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Proc Natl Acad Sci U S A. 2015 Jul 7;112(27):8499-504. doi: 10.1073/pnas.1502513112. Epub 2015 Jun 22.

Synaptic clusters function as odor operators in the olfactory bulb.

Author information

1
Department of Neurobiology, Yale University School of Medicine, New Haven, CT 06520; Institute of Biophysics, National Research Council, 90146 Palermo, Italy; michele.migliore@cnr.it.
2
Institute of Biophysics, National Research Council, 90146 Palermo, Italy; Department of Mathematics "Federigo Enriques," University of Milan, 20122 Milan, Italy;
3
Department of Mathematics and Applications "R. Caccioppoli," University of Naples Federico II, 80126 Naples, Italy.
4
Institute of Biophysics, National Research Council, 90146 Palermo, Italy;
5
Department of Neurobiology, Yale University School of Medicine, New Haven, CT 06520;

Abstract

How the olfactory bulb organizes and processes odor inputs through fundamental operations of its microcircuits is largely unknown. To gain new insight we focus on odor-activated synaptic clusters related to individual glomeruli, which we call glomerular units. Using a 3D model of mitral and granule cell interactions supported by experimental findings, combined with a matrix-based representation of glomerular operations, we identify the mechanisms for forming one or more glomerular units in response to a given odor, how and to what extent the glomerular units interfere or interact with each other during learning, their computational role within the olfactory bulb microcircuit, and how their actions can be formalized into a theoretical framework in which the olfactory bulb can be considered to contain "odor operators" unique to each individual. The results provide new and specific theoretical and experimentally testable predictions.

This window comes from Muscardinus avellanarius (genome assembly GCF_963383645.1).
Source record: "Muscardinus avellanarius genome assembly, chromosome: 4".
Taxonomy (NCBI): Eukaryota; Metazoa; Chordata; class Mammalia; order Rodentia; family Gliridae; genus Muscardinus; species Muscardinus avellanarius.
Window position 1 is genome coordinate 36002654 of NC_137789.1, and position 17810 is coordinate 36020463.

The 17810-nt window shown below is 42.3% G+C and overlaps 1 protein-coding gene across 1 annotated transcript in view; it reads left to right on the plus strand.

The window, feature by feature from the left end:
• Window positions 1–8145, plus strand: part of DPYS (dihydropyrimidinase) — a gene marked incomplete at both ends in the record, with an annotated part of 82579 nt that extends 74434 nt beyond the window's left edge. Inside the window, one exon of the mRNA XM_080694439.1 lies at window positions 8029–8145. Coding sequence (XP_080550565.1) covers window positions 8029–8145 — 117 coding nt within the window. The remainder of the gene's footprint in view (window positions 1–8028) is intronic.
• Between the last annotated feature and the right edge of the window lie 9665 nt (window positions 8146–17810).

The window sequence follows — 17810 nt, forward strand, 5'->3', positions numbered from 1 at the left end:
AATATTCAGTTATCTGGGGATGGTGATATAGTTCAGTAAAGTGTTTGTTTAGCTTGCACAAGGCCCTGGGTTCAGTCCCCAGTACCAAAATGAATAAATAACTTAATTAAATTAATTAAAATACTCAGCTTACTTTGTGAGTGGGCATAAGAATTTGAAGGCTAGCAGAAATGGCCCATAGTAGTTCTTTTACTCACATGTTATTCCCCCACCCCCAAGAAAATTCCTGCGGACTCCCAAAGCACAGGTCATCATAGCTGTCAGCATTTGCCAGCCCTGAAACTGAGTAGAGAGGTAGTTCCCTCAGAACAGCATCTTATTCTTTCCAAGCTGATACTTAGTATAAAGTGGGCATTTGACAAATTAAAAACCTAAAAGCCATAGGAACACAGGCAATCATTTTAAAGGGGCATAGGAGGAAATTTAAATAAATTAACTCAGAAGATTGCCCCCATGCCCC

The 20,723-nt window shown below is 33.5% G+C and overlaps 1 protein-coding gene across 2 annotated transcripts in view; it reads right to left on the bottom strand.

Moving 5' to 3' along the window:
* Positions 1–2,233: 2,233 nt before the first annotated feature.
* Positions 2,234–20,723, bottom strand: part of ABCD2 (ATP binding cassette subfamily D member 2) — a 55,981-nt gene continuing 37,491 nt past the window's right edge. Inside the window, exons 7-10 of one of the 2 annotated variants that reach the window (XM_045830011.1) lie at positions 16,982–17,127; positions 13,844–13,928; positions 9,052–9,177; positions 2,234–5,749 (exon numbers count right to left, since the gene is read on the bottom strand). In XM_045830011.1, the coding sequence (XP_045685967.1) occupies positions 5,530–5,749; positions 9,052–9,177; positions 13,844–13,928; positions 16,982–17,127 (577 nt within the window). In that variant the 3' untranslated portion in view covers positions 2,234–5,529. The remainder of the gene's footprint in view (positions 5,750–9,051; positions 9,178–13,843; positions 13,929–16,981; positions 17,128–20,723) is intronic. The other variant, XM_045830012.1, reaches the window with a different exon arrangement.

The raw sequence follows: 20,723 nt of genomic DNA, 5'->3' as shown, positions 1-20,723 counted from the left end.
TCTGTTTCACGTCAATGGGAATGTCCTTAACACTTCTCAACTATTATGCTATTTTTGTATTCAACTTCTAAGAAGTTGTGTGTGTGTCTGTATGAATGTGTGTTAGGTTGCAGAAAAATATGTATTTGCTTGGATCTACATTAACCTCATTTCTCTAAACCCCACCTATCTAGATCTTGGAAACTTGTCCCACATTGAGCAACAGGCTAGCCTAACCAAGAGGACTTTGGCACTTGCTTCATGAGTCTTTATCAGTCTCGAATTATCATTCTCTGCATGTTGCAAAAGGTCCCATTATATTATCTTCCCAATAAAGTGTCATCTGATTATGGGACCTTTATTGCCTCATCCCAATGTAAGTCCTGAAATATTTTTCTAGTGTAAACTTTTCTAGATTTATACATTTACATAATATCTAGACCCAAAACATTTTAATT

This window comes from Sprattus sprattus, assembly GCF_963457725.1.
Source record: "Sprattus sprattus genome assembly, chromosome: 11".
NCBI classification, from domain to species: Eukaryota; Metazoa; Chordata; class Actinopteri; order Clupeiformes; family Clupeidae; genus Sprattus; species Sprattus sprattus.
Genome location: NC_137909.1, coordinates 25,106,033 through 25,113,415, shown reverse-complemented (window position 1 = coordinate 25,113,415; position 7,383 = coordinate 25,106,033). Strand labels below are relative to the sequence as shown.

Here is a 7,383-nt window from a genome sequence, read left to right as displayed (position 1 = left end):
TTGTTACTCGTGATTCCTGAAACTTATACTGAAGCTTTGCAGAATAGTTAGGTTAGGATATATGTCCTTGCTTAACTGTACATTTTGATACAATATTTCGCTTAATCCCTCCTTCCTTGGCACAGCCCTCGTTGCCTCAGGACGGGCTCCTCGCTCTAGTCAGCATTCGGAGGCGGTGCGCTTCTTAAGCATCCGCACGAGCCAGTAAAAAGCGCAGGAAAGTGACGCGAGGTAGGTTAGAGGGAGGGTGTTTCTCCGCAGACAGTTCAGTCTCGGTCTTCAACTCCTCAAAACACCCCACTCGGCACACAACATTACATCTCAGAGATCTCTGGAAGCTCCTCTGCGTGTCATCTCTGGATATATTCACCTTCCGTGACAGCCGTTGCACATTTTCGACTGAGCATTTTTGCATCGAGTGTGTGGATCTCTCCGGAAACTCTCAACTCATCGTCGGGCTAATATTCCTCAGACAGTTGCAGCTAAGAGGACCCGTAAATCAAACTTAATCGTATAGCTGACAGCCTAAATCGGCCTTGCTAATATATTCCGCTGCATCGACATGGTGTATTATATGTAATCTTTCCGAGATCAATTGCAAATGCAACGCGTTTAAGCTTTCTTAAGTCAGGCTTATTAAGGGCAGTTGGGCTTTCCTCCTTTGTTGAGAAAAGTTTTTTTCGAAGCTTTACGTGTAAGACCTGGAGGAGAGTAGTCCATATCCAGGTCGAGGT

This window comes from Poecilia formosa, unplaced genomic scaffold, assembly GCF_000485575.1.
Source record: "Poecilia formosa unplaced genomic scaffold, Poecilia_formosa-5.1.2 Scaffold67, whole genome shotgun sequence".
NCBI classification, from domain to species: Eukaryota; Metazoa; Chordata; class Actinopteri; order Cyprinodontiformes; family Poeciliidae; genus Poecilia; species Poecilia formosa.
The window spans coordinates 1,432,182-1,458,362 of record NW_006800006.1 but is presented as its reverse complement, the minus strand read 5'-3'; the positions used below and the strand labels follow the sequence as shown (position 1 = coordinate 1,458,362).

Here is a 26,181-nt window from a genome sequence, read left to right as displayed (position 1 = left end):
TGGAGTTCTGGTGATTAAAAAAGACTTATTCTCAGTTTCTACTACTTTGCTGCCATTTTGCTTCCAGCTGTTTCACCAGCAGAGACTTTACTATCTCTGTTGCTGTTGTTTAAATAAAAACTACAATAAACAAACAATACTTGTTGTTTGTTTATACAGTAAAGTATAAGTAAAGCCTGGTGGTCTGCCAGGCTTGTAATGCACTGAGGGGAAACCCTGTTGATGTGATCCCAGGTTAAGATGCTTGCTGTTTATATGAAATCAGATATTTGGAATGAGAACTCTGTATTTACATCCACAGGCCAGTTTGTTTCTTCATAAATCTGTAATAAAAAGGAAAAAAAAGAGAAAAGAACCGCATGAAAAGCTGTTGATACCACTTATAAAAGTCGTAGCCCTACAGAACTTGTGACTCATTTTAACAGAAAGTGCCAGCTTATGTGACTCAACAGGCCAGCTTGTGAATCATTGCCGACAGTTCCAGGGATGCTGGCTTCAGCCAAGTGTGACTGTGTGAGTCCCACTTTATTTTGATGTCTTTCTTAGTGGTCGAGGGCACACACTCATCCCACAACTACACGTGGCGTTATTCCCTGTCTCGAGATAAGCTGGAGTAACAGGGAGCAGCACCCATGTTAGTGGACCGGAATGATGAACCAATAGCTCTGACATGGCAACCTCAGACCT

KEYWORDS:

granule cells; mitral cells; network self-organization; odor coding; olfactory bulb system

PMID:
26100895
PMCID:
PMC4500266
DOI:
10.1073/pnas.1502513112
[Indexed for MEDLINE]
Free PMC Article
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